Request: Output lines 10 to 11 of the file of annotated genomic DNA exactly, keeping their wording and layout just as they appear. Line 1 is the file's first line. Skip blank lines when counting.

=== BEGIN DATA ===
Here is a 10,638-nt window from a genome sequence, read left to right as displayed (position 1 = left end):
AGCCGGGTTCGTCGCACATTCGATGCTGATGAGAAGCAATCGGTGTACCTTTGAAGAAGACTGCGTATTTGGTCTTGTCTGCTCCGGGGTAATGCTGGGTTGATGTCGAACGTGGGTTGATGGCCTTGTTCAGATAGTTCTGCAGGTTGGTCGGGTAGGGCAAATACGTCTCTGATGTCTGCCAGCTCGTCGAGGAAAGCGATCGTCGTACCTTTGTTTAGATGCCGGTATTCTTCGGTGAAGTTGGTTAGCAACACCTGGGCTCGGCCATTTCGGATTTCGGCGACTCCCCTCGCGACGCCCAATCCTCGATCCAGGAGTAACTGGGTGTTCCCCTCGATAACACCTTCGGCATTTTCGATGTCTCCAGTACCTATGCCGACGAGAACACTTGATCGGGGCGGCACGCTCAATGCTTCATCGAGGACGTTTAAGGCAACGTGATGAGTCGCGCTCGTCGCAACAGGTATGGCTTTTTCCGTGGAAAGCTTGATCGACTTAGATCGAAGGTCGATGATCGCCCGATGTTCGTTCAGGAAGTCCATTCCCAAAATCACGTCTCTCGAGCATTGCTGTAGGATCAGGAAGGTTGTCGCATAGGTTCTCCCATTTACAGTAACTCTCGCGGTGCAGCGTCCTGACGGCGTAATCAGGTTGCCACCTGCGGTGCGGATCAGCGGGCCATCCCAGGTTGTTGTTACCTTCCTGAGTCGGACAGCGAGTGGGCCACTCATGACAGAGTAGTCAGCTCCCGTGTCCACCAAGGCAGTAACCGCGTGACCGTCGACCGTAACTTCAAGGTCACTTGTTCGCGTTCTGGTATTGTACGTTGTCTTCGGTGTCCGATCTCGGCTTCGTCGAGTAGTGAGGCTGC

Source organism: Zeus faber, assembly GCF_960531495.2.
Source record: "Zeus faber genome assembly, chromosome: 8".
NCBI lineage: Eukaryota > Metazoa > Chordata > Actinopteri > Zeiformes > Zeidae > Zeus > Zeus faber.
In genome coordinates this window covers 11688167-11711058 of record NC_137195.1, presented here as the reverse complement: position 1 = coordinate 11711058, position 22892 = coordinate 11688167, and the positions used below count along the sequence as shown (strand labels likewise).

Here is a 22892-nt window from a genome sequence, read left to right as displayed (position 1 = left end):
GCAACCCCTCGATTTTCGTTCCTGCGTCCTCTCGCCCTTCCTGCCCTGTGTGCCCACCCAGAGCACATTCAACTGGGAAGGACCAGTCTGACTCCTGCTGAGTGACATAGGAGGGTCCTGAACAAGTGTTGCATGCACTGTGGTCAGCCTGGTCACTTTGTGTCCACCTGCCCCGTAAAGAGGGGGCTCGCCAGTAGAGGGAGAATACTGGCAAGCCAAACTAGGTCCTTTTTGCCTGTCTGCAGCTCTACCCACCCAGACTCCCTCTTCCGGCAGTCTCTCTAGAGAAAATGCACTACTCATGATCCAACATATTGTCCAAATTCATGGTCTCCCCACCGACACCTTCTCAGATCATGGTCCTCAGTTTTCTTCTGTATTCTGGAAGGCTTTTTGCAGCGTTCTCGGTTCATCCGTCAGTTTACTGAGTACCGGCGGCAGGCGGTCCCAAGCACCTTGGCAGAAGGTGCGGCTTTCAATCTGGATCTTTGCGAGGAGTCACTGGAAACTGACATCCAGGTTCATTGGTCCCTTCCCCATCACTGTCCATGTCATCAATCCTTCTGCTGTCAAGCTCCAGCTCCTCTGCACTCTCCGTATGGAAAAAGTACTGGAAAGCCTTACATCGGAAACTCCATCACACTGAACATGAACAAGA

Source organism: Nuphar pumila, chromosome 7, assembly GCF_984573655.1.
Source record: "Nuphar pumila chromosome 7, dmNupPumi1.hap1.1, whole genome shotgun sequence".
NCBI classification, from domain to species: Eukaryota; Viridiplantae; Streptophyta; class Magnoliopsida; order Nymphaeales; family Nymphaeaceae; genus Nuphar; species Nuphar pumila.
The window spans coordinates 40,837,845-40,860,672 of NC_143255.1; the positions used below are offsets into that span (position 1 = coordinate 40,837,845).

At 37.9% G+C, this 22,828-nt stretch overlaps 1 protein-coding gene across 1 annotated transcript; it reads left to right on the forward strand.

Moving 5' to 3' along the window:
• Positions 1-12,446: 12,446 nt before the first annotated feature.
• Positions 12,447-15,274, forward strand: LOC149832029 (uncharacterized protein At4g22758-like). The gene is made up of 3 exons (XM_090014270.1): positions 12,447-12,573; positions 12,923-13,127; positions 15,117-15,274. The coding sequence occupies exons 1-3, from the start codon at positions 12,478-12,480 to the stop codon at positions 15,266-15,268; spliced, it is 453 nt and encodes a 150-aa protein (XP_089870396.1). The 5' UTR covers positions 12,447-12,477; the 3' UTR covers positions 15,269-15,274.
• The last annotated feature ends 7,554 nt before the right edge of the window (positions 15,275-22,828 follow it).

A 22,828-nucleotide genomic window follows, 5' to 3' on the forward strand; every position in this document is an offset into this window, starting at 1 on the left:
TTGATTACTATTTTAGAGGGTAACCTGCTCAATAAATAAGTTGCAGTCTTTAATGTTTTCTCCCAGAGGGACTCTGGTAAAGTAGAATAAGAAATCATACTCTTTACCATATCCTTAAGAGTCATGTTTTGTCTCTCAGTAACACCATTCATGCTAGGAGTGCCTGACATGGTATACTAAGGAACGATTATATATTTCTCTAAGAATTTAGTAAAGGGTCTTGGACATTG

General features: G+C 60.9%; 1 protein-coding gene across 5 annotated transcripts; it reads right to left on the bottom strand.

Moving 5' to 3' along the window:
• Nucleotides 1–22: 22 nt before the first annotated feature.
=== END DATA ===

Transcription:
Source record: "Nuphar pumila chromosome 7, dmNupPumi1.hap1.1, whole genome shotgun sequence".
NCBI classification, from domain to species: Eukaryota; Viridiplantae; Streptophyta; class Magnoliopsida; order Nymphaeales; family Nymphaeaceae; genus Nuphar; species Nuphar pumila.